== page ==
New tax credits will help a North Vancouver-based business that makes small but potent components that support numerous clean technologies.
Omar Alghabra, the federal minister of transportation, paid a visit to North Vancouver-based Accelovant on Wednesday to see the homegrown technology firsthand.
The North Vancouver company creates fiber-optic temperature sensors, which are crucial to the productive production of semi-conductor computer chips, using a patented cutting-edge technology.
These chips are utilized in a wide range of contemporary technologies, including environmentally friendly modes of transportation like e-bikes and electric cars.
“Each automobile from last year has roughly 30 chips in it. CEO of Accelovant Technologies, electronic automobiles have 3,000 chips each. chips are essential for the secure fast-charging of electric batteries in anything from cell phones to autos.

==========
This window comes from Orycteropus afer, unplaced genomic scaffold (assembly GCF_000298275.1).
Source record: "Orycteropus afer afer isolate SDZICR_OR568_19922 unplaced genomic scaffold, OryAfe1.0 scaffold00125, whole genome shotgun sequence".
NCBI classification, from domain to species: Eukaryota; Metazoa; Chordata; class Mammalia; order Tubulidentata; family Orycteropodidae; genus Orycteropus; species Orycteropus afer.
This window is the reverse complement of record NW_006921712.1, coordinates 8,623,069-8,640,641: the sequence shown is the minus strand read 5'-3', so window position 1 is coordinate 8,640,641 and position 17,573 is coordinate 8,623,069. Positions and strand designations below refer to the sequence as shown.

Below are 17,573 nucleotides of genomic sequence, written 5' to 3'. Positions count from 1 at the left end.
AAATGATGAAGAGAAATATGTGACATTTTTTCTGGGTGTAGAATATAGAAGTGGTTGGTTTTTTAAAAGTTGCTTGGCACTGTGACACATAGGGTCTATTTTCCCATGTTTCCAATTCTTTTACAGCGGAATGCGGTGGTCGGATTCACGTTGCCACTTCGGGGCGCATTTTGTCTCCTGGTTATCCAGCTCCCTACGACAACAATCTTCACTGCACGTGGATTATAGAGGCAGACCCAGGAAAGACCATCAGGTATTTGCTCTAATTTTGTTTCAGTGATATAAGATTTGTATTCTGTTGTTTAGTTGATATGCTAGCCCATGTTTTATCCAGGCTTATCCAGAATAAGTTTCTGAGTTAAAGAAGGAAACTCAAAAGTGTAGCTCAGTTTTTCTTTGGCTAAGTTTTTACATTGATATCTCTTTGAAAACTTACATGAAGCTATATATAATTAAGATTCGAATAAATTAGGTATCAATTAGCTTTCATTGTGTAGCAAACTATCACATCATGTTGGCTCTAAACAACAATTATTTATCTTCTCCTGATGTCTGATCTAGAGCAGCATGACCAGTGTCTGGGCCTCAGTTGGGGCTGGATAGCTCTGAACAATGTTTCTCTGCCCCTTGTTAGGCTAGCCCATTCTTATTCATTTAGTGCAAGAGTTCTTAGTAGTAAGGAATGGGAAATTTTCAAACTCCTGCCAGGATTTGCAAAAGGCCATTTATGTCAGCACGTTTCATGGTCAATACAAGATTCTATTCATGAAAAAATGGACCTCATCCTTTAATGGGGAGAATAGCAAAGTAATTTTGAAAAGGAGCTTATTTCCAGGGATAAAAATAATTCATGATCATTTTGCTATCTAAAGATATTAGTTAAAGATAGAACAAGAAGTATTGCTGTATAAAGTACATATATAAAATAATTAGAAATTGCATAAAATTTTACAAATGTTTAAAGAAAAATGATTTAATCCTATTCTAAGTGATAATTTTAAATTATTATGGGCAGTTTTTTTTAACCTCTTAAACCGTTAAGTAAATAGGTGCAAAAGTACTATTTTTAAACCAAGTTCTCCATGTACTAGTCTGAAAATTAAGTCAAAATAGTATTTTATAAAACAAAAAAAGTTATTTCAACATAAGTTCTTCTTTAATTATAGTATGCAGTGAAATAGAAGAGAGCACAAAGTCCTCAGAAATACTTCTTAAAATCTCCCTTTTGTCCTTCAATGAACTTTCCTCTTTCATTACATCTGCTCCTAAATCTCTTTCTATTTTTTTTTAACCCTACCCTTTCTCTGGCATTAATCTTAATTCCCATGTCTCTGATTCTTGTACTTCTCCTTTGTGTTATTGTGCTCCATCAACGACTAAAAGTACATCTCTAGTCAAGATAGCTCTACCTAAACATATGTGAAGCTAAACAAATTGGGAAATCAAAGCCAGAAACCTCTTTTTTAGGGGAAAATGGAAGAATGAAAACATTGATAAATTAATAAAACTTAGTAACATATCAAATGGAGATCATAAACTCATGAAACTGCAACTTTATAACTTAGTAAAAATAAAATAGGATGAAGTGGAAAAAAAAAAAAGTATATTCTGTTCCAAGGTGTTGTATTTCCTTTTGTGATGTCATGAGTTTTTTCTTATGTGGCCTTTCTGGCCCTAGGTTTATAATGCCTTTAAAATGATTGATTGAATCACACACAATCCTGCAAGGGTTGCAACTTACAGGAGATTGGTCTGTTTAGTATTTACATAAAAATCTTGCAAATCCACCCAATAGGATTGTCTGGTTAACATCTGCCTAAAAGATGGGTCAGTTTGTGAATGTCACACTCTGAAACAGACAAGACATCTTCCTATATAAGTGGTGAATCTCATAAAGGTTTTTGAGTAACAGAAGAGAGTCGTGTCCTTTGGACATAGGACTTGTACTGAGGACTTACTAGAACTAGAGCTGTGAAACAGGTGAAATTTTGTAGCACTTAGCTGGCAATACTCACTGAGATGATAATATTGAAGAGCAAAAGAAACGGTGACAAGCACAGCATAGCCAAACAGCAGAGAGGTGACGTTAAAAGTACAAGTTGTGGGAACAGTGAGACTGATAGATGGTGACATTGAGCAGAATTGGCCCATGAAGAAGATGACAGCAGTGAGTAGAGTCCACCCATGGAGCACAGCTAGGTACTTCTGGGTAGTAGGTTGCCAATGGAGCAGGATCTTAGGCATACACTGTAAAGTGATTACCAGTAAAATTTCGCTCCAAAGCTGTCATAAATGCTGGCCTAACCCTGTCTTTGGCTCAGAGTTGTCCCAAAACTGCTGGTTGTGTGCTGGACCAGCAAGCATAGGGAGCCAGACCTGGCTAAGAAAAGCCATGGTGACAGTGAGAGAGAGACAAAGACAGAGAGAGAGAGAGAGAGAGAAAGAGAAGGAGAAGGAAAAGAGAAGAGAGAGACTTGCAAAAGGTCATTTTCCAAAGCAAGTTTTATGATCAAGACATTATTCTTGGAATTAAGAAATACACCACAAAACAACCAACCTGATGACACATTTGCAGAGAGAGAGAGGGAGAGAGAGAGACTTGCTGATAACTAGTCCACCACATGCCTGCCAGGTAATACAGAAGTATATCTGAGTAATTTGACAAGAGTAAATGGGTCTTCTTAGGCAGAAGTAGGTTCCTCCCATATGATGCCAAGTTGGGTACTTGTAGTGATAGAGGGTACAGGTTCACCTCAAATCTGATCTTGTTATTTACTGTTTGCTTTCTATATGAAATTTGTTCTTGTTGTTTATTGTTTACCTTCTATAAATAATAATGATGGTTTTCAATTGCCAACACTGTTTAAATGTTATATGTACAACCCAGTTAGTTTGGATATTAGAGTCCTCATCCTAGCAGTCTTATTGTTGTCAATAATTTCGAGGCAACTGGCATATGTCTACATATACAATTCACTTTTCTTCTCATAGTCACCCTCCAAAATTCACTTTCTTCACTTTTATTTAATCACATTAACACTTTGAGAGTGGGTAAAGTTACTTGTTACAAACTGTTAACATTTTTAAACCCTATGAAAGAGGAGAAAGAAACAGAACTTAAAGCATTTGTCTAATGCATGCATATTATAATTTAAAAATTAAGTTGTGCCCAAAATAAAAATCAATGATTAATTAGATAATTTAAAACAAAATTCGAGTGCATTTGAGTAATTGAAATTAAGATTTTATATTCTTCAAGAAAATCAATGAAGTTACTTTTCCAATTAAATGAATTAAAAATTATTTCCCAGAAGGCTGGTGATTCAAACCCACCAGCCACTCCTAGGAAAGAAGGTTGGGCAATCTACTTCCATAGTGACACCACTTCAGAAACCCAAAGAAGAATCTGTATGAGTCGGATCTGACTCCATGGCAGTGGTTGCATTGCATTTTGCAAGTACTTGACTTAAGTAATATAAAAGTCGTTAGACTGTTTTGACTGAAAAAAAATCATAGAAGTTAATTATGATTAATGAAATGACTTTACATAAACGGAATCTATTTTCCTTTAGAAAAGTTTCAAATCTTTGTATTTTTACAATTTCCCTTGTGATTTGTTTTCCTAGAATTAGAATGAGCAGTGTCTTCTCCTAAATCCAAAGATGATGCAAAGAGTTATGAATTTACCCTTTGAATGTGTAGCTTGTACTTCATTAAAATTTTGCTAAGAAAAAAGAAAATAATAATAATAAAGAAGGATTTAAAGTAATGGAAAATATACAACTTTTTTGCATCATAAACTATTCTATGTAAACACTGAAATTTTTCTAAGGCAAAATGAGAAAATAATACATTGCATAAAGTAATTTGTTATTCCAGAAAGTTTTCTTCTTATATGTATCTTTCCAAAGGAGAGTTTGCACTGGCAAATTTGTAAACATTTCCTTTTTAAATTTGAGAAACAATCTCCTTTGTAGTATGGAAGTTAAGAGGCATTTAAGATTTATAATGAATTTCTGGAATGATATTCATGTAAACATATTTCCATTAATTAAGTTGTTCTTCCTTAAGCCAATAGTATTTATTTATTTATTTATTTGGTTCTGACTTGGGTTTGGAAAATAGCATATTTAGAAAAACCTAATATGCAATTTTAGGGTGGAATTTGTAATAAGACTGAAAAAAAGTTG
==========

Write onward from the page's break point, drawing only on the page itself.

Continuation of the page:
Even though computer chips are nothing new, Acceleovant’s technology has been revolutionizing the way they are made.
the procedure depends on temperature. What Accelovant offers is a unique kind of fiber optic sensor that use light to more precisely detect and regulate temperature under difficult circumstances.
Goldstein said that his company, which he co-founded with Ondrej Mercl, was founded six years ago. He invested his retirement funds in the business and hired a team of forward-thinking scientists, engineers, physicists, and electronics specialists.